As part of the new Familiy Justice Center, we are able to reach more families in need—now in four locations! With increasing requests for service, we need the support of our community more than ever. Donations of all sizes are appreciated. Together, we can be a community committed to the elimination of violence and fear, and send the message that abuse is not acceptable.


If you would prefer to send a check, please mail it to: Helpmate PO Box 2263 Asheville, NC 28802

Other Ways to Help Abuse Victims

  • Honorariums/Memorials
  • Endowment and Planned Gifts
  • Real Estate Gifts

These types of gifts are much appreciated! Please contact Helpmate’s Development Associate, Pam King, at 828-254-2968 x140 or to consider the options and tax benefits.


Over 30% of Americans are acquainted with a woman who has suffered violence from her male partner.

Source: National Intimate Partner and Sexual Violence Survey. 2010 Summary Report. CDC

In-Kind Donations

Thank you so much for wanting to donate! We know you have many options for your charitable giving and we are honored that you've thought of Helpmate. We work hard to make sure the families living in our emergency shelter have their basic needs covered. Your donations help us do that and we appreciate your generosity. 

Here are the ways you can be most helpful to the survivors in our shelter:

  • Small denomination gift cards ($10-$25 to places like Walmart, Ingles, etc). These are extremely helpful and our top priority.
  • Like us on facebook here to see specific and urgent needs that arise.
  • Choose items to donate from the list below. These items are needed on a regular basis. Due to very limited storage space, we cannot accept any items not on this list. 
  • When you're ready to donate, contact Pam King at to set up an appointment. 
  • Donations are accepted by appointment only.  We cannot have surprise guests at the shelter for security reasons. Please work with Pam to set up a time for you to deliver your donation M-F 9am-4pm. 

Thank you so much for donating to Helpmate to support survivors of domestic violence. Your contributions go a long way to provide safety, shelter and support. 

Ongoing Family and Shelter Needs:

Food Items
  • Shelf Stable Foods
  • Frozen Meals
  • Granola Bars
Kitchen Items
  • Kitchen Staples (coffee, coffee creamer, cooking oil, sugar, aluminum foil, plastic wrap, salt & pepper, etc.)
  • Forks, Spoons, and Knives
  • Stainless Steel Pots, Pans and Skillets
  • Dishwasher Detergent



Household Items
  • Paper Towels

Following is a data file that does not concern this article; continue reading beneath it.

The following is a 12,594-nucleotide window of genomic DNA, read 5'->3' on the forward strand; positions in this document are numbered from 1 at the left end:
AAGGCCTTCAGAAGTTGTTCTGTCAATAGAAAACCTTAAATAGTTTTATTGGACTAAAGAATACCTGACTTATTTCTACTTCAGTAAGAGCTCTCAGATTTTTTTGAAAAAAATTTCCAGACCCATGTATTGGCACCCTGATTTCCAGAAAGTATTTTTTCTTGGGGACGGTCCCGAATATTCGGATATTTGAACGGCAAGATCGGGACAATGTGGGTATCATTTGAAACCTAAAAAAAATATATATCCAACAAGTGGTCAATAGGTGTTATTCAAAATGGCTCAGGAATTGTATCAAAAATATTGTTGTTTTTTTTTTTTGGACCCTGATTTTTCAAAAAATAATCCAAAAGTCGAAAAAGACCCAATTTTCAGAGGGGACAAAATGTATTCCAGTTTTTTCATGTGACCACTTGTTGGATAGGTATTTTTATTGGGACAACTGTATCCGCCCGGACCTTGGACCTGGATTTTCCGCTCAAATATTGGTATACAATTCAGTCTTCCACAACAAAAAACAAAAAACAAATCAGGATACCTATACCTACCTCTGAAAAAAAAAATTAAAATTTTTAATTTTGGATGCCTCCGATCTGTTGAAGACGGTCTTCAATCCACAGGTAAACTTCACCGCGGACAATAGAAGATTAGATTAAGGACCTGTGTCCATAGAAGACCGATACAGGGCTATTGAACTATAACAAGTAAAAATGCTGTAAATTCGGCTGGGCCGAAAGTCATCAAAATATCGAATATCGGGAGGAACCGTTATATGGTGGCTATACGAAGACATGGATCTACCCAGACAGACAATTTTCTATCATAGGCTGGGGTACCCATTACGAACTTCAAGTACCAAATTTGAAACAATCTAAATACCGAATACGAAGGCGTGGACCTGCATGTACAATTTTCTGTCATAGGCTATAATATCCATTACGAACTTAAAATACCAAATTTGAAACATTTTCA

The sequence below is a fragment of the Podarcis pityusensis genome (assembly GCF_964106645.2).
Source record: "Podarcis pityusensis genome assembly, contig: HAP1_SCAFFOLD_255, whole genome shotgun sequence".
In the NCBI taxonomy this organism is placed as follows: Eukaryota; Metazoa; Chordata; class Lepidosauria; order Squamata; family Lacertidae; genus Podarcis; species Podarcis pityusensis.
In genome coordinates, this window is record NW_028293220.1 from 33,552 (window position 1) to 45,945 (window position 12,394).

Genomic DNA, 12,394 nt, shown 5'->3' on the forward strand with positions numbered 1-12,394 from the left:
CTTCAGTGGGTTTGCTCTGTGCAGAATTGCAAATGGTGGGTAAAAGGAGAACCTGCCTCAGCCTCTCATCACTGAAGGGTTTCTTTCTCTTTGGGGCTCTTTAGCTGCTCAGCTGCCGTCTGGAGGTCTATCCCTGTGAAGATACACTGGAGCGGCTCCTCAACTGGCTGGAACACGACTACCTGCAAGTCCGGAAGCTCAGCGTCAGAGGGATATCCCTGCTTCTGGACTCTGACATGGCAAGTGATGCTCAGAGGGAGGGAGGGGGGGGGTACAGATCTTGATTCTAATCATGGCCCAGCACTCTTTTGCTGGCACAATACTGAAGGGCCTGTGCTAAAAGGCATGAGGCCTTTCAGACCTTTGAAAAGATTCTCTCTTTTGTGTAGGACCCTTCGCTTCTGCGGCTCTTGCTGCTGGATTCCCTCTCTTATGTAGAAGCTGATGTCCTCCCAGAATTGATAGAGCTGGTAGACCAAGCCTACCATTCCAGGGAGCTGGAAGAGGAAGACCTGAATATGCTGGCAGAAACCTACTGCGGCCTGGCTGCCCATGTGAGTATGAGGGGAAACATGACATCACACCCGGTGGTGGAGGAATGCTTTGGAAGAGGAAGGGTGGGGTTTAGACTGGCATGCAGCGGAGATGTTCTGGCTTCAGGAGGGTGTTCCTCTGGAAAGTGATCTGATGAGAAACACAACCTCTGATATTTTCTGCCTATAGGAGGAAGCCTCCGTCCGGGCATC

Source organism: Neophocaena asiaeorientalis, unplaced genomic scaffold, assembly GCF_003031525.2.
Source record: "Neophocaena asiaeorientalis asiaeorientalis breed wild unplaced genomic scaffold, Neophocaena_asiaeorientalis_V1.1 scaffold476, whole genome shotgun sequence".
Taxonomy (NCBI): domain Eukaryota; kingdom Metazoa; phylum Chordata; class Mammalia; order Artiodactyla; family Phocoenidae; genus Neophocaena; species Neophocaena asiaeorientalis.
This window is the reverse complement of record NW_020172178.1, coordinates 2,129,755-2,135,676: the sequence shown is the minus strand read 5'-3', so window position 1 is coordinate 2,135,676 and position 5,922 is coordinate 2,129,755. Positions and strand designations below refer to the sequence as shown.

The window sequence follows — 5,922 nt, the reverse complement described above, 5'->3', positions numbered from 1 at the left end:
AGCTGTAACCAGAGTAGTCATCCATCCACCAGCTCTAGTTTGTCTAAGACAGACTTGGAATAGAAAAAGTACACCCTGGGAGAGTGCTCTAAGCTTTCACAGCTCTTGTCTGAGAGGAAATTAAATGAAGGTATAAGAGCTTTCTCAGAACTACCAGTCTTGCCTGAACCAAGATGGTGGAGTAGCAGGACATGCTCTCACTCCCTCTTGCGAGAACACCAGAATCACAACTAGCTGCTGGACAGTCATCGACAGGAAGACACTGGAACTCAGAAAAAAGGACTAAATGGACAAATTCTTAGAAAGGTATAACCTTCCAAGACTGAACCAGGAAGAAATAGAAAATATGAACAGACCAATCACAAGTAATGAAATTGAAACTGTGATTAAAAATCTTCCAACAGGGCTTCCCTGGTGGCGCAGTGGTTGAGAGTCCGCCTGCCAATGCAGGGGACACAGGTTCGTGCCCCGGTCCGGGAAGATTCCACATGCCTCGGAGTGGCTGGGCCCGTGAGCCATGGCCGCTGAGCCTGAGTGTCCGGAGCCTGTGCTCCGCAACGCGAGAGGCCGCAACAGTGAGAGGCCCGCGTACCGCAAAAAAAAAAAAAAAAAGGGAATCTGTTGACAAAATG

• Draino/Liquid Plumber
  • Laundry Detergent – HE (High Efficiency)
  • Garbage Bags (13 Gallon & 30 Gallon)
  • Brooms and Mops
  • Liquid Hand Soap (in pumps and large jugs for refilling)
  • Extra-Long Twin Mattress Covers (ideally bed bug resistant and rip proof)
  • Pillows (new or gently used)
  • Table Lamps (appropriate for bedside table)
Baby Items
  • Diapers Size 2-6
  • Baby Wipes
  • Baby Monitors
Personal Items
  • Gift Cards for Clients (Walmart, K-Mart, Target, Ingles, etc)
  • Bath Towels and Wash Cloths (new or gently used)
  • Full-Size Shampoo and Body Wash (we do not accept hotel-sized toiletries)
  • New Hairbrushes and Hair Ties
  • Hair Oil
  • Shea Butter
  • Umbrellas
  • Alarm Clocks
  • Combination Locks
  • Date/Appointment Books
  • Pocket Calendars
  • Spiral Notebooks
  • Pocket Size Kleenex
  • Pocket Size Hand Sanitizers
  • Women’s NEW Underwear, Socks, and Bras (all sizes)
  • Children’s NEW Underwear and Socks (all sizes)

We recognize that violence is created in and sustained by our society, and that the elimination of violence begins with societal and global change. We believe that it is the obligation of our local and global community to eradicate violence by challenging a culture that values power and control.

Having a gun in the home increases the risk of homicide 20 times when there is a history of domestic violence.

Source John Hopkins Center for Gun Policy and Research, 2010

About 1 in 4 women (24.3%) have experienced severe physical violence by their partner (for example, been hit with a fist or other object, been shaken, or shoved into something) at some point in their lives.

The National Intimate Partner and Sexual Violence Survey: 2010

Volunteer, Please!

There are many ways you can volunteer for Helpmate:

  • Accounting Support Volunteers
  • Building and Grounds Maintenance
  • Case Management Advocates
  • Children's Services
  • Community and Prevention Educators
  • Family Justice Center Receptionists
  • Hotline Advocates
  • Reception/Shelter Resource Volunteers
  • Special Events Volunteers
  • Survivor Voices Speaker's Bureau
  • Voices in Action (Survivor Engagement/Activism Program)

If you are interested in volunteering or participating in a formal internship to meet college program requirements, please contact Christy Price, Helpmate's Director of Outreach & Volunteer Programming at (828)254-2968 ext. 112 or